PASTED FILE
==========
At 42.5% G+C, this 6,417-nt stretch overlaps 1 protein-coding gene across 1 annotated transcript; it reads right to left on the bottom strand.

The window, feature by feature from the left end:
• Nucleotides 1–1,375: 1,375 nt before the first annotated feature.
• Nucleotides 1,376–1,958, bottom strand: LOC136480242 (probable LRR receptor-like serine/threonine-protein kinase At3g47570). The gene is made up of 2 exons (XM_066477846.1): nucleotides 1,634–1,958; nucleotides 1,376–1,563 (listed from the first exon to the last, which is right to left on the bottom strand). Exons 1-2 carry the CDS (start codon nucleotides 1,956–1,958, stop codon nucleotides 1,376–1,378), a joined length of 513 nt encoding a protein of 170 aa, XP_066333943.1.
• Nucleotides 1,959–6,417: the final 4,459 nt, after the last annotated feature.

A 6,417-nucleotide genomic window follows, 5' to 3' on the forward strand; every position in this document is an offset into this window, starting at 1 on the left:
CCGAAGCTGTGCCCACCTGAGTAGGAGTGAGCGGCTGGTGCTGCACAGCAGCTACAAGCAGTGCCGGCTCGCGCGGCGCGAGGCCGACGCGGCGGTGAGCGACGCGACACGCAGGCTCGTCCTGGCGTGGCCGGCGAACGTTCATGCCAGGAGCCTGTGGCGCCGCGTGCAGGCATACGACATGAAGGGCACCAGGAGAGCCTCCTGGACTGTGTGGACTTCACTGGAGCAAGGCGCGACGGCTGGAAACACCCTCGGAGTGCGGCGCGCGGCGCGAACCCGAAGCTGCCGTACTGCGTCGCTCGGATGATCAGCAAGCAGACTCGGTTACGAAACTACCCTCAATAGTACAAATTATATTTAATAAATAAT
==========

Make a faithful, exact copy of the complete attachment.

At 42.5% G+C, this 6,417-nt stretch overlaps 1 protein-coding gene across 1 annotated transcript; it reads right to left on the bottom strand.

The window, feature by feature from the left end:
• Nucleotides 1–1,375: 1,375 nt before the first annotated feature.
• Nucleotides 1,376–1,958, bottom strand: LOC136480242 (probable LRR receptor-like serine/threonine-protein kinase At3g47570). The gene is made up of 2 exons (XM_066477846.1): nucleotides 1,634–1,958; nucleotides 1,376–1,563 (listed from the first exon to the last, which is right to left on the bottom strand). Exons 1-2 carry the CDS (start codon nucleotides 1,956–1,958, stop codon nucleotides 1,376–1,378), a joined length of 513 nt encoding a protein of 170 aa, XP_066333943.1.
• Nucleotides 1,959–6,417: the final 4,459 nt, after the last annotated feature.

A 6,417-nucleotide genomic window follows, 5' to 3' on the forward strand; every position in this document is an offset into this window, starting at 1 on the left:
CCGAAGCTGTGCCCACCTGAGTAGGAGTGAGCGGCTGGTGCTGCACAGCAGCTACAAGCAGTGCCGGCTCGCGCGGCGCGAGGCCGACGCGGCGGTGAGCGACGCGACACGCAGGCTCGTCCTGGCGTGGCCGGCGAACGTTCATGCCAGGAGCCTGTGGCGCCGCGTGCAGGCATACGACATGAAGGGCACCAGGAGAGCCTCCTGGACTGTGTGGACTTCACTGGAGCAAGGCGCGACGGCTGGAAACACCCTCGGAGTGCGGCGCGCGGCGCGAACCCGAAGCTGCCGTACTGCGTCGCTCGGATGATCAGCAAGCAGACTCGGTTACGAAACTACCCTCAATAGTACAAATTATATTTAATAAATAAT